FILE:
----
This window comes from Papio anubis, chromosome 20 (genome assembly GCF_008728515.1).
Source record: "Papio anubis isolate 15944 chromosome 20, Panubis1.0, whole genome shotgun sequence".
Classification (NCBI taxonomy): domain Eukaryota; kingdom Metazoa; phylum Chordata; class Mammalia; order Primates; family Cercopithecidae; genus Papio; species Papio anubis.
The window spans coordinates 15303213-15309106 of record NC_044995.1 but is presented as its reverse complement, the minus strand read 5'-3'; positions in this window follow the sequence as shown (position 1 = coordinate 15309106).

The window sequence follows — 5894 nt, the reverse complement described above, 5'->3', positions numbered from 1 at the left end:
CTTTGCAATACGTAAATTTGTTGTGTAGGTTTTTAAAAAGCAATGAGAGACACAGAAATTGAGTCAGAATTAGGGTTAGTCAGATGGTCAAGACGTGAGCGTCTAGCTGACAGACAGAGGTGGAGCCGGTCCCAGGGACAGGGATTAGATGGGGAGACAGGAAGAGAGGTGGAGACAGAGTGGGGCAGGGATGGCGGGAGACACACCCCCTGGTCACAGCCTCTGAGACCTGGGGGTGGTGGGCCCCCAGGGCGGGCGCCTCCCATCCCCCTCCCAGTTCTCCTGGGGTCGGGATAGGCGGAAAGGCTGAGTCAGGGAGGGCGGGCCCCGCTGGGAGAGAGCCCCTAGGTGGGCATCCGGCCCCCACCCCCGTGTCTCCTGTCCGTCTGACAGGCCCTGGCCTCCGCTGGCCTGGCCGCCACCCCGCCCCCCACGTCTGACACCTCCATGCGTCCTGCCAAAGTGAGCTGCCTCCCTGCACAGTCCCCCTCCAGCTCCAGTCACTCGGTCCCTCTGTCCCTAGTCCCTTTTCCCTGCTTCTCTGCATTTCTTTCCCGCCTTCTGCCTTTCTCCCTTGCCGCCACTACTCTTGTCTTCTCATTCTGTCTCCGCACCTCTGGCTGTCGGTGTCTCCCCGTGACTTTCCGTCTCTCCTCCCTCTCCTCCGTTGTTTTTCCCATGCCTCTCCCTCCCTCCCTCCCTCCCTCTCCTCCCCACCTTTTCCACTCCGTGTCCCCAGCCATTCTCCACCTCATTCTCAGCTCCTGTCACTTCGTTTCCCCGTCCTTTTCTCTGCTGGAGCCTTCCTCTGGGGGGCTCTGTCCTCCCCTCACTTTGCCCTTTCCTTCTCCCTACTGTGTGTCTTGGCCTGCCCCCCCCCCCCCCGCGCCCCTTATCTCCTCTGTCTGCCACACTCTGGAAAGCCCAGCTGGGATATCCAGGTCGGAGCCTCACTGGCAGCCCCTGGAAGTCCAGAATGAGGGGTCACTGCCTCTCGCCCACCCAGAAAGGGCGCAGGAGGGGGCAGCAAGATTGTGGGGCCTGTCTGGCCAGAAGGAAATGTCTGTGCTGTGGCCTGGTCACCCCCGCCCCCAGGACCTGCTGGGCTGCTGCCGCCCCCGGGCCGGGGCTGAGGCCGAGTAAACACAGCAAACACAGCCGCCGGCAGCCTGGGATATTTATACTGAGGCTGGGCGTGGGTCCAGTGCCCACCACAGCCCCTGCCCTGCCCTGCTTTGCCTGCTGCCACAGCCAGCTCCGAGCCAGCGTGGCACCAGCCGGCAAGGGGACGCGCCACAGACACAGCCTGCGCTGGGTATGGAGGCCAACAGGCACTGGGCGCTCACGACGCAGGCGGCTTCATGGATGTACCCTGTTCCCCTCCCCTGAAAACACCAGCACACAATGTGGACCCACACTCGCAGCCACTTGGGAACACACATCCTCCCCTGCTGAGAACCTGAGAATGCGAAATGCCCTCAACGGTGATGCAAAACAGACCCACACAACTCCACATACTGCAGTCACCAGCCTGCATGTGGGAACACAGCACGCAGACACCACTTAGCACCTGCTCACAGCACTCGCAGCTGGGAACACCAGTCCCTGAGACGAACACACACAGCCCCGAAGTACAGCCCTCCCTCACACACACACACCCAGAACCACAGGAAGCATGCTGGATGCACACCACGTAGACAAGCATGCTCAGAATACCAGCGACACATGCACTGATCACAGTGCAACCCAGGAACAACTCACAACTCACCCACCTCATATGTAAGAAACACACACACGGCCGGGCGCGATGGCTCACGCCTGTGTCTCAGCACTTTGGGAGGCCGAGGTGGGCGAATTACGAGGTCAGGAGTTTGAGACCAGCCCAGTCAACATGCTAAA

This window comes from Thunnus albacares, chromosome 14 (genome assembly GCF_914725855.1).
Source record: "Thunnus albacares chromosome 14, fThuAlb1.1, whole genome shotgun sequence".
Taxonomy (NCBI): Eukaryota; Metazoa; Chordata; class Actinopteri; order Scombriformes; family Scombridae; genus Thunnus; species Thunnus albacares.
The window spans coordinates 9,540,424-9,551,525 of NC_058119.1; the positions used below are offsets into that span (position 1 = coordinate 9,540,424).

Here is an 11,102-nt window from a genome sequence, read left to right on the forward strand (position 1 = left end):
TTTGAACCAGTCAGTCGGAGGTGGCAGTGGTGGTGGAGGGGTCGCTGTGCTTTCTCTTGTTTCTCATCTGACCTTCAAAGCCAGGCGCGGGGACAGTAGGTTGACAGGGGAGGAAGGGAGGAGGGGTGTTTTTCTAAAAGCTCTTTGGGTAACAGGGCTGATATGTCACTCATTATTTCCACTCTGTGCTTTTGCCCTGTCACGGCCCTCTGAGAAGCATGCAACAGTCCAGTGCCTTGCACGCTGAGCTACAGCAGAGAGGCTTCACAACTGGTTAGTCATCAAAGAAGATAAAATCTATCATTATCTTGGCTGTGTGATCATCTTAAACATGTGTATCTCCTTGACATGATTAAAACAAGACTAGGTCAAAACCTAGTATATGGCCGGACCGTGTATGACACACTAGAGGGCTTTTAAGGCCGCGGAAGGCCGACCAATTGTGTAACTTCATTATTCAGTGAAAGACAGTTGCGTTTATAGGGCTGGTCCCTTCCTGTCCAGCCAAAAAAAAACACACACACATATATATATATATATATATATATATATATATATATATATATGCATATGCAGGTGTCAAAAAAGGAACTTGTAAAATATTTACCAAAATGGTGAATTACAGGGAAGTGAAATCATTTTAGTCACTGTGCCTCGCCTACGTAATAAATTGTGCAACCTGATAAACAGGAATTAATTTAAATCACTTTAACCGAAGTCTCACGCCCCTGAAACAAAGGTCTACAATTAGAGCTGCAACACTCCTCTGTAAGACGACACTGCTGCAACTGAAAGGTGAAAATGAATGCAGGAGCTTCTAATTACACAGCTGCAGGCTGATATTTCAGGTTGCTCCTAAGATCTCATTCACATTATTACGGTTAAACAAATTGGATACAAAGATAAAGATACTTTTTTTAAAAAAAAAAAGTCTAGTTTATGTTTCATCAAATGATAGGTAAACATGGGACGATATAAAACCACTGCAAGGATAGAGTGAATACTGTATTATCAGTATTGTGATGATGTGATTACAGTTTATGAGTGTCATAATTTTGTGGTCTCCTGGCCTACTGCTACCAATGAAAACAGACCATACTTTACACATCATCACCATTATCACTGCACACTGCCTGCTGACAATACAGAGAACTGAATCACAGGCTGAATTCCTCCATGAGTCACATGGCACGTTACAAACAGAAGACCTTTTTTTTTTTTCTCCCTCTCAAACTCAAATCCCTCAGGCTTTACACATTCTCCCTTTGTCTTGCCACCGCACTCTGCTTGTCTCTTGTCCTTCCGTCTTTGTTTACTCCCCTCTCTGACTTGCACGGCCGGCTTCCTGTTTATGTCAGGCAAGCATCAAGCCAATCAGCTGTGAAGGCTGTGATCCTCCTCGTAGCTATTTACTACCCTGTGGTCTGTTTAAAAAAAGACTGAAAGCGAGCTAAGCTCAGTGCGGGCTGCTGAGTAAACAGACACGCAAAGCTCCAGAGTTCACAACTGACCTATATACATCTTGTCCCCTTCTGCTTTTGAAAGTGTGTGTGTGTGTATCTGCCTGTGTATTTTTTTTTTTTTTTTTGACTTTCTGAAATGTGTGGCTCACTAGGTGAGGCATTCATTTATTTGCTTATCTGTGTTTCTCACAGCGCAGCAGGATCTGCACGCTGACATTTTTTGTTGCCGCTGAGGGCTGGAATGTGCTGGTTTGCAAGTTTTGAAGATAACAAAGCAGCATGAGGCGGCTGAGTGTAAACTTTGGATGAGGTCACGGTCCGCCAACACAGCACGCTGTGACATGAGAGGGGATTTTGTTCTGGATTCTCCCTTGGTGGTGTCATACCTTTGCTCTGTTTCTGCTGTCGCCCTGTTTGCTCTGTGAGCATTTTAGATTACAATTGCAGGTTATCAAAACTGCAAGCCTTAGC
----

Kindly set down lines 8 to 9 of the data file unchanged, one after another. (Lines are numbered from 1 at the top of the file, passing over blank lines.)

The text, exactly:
Source record: "Thunnus albacares chromosome 14, fThuAlb1.1, whole genome shotgun sequence".
Taxonomy (NCBI): Eukaryota; Metazoa; Chordata; class Actinopteri; order Scombriformes; family Scombridae; genus Thunnus; species Thunnus albacares.